George Lucas‘ passion for Red Tails can’t be dismissed — it’s been a real journey to get this story to the big screen. For years and years he’s been discussing his love for this project, and, finally, he put his money where his mouth is and put down his own cash to finance this “based on true events” story. For that alone, Lucas deserves respect in making this dream project of his come true.
Unfortunately, the execution of Lucas and director Anthony Hemingway falls flat, and does so with a major thud. To put it even more bluntly, this would make for a perfect double-feature with Michael Bay‘s Pearl Harbor, which is actually a far more watchable — if still quite bad — film. In Red Tails, characters are painted as broadly as possible, there’s plenty of bloat, cringe-inducing (and tonally questionable) humor, and heavy-handed drama which couldn’t be more distancing and laughable.
This material is no laughing matter, but it’s as if Hemingway and Lucas are daring the audience to find humor in it all; it’s an uncomfortable experience. There’s plenty of lines, character beats, and stories which elicit pure chuckles, not emotions. Even the structure is baffingly comedic. When Ray ‘Junior’ Gannon, the young and plucky kid of the fighter pilots, is captured and brought to a military prison camp, we see his arrival and exit take place in a span of less than five minutes.
When escaping, the white captain tells him he’s been of great help — but when was he? What did he do to help them escape? Perhaps if Hemingway and Lucas showed instead of told — something this film is a big fan of doing — Gannon’s journey could have been as moving and inspirational as the film is so desperately striving to be. When a character dies, it’s never felt. The emotional stakes never contain impact because none of the characters ever make a memorable impact.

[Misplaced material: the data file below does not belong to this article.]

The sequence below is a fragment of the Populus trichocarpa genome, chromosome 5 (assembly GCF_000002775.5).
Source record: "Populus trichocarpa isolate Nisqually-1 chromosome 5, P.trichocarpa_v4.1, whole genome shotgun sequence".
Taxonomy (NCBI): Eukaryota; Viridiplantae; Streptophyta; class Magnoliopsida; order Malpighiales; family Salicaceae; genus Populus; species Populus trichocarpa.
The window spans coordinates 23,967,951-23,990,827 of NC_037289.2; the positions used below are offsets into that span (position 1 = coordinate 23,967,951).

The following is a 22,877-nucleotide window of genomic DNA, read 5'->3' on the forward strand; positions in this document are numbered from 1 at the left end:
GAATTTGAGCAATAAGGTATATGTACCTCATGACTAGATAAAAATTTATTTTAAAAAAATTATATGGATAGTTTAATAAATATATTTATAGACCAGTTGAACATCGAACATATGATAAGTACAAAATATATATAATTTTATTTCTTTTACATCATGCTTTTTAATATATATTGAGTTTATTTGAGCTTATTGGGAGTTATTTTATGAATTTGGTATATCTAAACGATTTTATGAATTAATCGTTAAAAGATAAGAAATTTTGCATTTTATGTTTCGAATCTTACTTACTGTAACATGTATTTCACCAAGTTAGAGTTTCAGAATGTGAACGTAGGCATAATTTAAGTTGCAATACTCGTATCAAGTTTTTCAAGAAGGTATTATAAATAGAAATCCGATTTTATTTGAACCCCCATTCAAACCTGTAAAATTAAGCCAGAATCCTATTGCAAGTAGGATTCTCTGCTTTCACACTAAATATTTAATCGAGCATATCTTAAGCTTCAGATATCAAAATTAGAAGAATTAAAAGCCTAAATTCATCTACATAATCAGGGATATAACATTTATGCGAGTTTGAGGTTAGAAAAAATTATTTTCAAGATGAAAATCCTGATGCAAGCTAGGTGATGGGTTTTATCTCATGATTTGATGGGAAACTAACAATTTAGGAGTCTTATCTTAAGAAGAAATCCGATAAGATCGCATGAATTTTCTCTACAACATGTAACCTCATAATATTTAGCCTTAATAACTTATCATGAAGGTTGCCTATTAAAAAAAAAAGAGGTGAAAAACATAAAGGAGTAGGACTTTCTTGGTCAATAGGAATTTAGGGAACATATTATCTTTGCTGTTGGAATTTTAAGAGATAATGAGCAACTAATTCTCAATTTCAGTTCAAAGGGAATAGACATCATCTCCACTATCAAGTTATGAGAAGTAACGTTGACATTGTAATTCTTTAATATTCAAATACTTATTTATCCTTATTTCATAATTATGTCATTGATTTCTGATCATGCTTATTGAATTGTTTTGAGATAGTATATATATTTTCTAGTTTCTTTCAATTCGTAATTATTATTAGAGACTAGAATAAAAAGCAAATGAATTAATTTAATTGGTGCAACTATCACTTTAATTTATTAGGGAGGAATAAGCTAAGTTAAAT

Actors consistently pop in and out, being completely wasted. Cuba Gooding Jr.‘s main character trait? Smiling while smoking a pipe, basically. On the other side is Terrence Howard fighting hard for his men to get the respect they deserve… and that’s about it. Even the fantastic Bryan Cranston shows up as a smarmy racist — for around two minutes — to act as a smarmy racist.
Red Tails represents the worst type of “war” film. There’s a scene in the film which Steven Spielberg‘s beautiful War Horse deconstructed in one of last year’s best scenes: The use of “Fritz” — when referring to all Germans Spielberg put down — reminding us that, despite the fact that they are your enemy in the war, they’re still people with names, families, and personality. In Red Tails, there’s none of that. The characters cheer as they kill their enemies, and the only German character we see is laughably evil. But, then again, the whole film is laughable, so Red Tails going beyond the cliches of the genre would have been inconsistent.
Red Tails is now in wide release.